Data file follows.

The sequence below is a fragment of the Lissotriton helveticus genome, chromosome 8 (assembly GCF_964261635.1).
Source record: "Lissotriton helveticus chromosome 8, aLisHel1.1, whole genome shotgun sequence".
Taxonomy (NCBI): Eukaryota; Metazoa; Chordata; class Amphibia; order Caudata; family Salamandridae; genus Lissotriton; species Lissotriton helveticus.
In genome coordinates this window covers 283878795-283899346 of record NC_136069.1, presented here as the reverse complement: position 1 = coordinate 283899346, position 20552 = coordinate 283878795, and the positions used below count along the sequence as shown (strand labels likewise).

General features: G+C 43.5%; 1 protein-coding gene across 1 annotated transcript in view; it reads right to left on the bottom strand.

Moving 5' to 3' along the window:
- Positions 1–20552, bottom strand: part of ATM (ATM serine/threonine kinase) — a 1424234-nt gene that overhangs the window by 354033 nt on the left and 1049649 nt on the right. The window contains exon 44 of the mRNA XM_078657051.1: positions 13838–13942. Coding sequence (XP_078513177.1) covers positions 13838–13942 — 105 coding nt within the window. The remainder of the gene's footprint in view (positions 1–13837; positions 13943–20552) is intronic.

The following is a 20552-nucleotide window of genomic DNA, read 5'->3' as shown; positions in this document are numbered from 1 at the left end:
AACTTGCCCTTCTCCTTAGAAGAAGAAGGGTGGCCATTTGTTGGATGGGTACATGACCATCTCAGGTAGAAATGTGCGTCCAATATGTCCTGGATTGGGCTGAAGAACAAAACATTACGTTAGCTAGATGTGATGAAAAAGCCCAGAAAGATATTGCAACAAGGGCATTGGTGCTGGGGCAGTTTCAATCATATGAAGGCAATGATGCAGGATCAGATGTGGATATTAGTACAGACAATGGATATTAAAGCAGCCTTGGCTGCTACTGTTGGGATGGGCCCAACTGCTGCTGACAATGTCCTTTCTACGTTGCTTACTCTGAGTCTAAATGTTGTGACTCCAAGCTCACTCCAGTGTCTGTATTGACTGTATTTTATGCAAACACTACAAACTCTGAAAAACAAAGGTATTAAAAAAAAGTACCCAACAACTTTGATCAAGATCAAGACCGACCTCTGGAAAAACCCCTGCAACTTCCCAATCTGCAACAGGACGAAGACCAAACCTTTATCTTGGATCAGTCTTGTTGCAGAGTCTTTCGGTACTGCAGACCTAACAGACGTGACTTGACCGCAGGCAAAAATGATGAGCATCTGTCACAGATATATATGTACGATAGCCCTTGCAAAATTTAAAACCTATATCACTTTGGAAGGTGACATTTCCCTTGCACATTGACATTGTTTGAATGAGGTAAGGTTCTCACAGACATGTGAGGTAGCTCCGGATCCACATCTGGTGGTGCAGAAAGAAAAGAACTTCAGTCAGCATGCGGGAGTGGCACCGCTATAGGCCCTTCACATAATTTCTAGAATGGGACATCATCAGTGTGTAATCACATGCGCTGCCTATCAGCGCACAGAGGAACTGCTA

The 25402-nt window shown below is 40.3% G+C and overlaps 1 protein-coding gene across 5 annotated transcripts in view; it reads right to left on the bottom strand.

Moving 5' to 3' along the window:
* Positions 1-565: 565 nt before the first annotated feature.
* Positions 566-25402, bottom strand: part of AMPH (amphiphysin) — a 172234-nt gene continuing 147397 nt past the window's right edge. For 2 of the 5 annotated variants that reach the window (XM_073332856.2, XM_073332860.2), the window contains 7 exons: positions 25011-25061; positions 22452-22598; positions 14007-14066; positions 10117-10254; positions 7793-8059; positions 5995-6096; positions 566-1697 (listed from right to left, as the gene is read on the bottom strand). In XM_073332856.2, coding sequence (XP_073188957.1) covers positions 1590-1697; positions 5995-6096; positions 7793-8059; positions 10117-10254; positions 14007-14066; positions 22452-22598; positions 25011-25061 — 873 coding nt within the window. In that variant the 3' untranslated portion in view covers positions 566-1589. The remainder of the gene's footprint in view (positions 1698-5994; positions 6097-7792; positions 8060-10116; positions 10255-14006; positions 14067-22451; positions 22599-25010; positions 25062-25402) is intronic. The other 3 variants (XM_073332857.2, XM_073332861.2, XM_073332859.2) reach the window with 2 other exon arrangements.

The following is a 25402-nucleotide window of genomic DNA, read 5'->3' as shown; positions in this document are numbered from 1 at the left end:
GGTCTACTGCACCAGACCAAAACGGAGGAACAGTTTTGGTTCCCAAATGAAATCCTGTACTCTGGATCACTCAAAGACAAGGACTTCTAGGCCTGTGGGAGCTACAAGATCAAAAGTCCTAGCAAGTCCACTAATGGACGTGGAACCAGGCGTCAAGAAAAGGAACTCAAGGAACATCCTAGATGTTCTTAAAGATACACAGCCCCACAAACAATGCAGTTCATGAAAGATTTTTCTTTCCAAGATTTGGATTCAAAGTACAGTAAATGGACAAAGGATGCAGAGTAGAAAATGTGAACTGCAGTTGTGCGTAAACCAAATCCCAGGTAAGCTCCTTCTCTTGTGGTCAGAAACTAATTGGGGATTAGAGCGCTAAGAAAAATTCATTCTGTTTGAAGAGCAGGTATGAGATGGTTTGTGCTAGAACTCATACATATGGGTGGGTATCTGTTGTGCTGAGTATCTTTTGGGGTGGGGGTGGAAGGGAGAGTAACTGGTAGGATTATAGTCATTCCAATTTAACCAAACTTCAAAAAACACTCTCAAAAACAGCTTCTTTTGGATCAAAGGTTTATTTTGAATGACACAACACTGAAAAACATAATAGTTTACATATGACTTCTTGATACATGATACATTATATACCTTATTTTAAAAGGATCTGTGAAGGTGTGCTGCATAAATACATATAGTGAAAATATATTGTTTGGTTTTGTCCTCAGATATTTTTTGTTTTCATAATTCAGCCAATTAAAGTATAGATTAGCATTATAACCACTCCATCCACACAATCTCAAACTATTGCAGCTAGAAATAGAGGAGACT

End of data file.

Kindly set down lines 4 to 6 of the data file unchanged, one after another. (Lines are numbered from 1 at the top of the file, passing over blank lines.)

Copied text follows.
In genome coordinates this window covers 283878795-283899346 of record NC_136069.1, presented here as the reverse complement: position 1 = coordinate 283899346, position 20552 = coordinate 283878795, and the positions used below count along the sequence as shown (strand labels likewise).

General features: G+C 43.5%; 1 protein-coding gene across 1 annotated transcript in view; it reads right to left on the bottom strand.

Moving 5' to 3' along the window: